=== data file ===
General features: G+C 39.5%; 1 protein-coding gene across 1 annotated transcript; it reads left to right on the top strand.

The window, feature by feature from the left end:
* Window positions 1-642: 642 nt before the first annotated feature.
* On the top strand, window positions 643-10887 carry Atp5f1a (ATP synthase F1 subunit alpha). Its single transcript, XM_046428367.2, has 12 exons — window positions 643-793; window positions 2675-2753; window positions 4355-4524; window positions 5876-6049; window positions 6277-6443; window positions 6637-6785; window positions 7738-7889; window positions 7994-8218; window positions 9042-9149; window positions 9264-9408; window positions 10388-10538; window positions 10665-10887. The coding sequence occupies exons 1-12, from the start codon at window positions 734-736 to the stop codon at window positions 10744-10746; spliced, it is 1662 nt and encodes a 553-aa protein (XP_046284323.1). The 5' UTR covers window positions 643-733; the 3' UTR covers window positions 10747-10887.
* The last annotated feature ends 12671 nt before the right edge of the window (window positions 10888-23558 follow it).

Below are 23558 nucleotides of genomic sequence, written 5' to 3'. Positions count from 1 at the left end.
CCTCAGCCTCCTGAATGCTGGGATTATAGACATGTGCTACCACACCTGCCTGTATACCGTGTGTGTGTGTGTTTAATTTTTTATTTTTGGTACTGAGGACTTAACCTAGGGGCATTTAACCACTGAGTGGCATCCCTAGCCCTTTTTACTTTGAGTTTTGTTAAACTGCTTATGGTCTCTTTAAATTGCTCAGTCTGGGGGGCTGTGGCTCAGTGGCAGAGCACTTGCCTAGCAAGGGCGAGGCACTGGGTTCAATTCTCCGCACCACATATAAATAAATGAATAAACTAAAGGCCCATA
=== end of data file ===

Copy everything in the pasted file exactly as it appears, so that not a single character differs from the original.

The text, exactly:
General features: G+C 39.5%; 1 protein-coding gene across 1 annotated transcript; it reads left to right on the top strand.

The window, feature by feature from the left end:
* Window positions 1-642: 642 nt before the first annotated feature.
* On the top strand, window positions 643-10887 carry Atp5f1a (ATP synthase F1 subunit alpha). Its single transcript, XM_046428367.2, has 12 exons — window positions 643-793; window positions 2675-2753; window positions 4355-4524; window positions 5876-6049; window positions 6277-6443; window positions 6637-6785; window positions 7738-7889; window positions 7994-8218; window positions 9042-9149; window positions 9264-9408; window positions 10388-10538; window positions 10665-10887. The coding sequence occupies exons 1-12, from the start codon at window positions 734-736 to the stop codon at window positions 10744-10746; spliced, it is 1662 nt and encodes a 553-aa protein (XP_046284323.1). The 5' UTR covers window positions 643-733; the 3' UTR covers window positions 10747-10887.
* The last annotated feature ends 12671 nt before the right edge of the window (window positions 10888-23558 follow it).

Below are 23558 nucleotides of genomic sequence, written 5' to 3'. Positions count from 1 at the left end.
CCTCAGCCTCCTGAATGCTGGGATTATAGACATGTGCTACCACACCTGCCTGTATACCGTGTGTGTGTGTGTTTAATTTTTTATTTTTGGTACTGAGGACTTAACCTAGGGGCATTTAACCACTGAGTGGCATCCCTAGCCCTTTTTACTTTGAGTTTTGTTAAACTGCTTATGGTCTCTTTAAATTGCTCAGTCTGGGGGGCTGTGGCTCAGTGGCAGAGCACTTGCCTAGCAAGGGCGAGGCACTGGGTTCAATTCTCCGCACCACATATAAATAAATGAATAAACTAAAGGCCCATA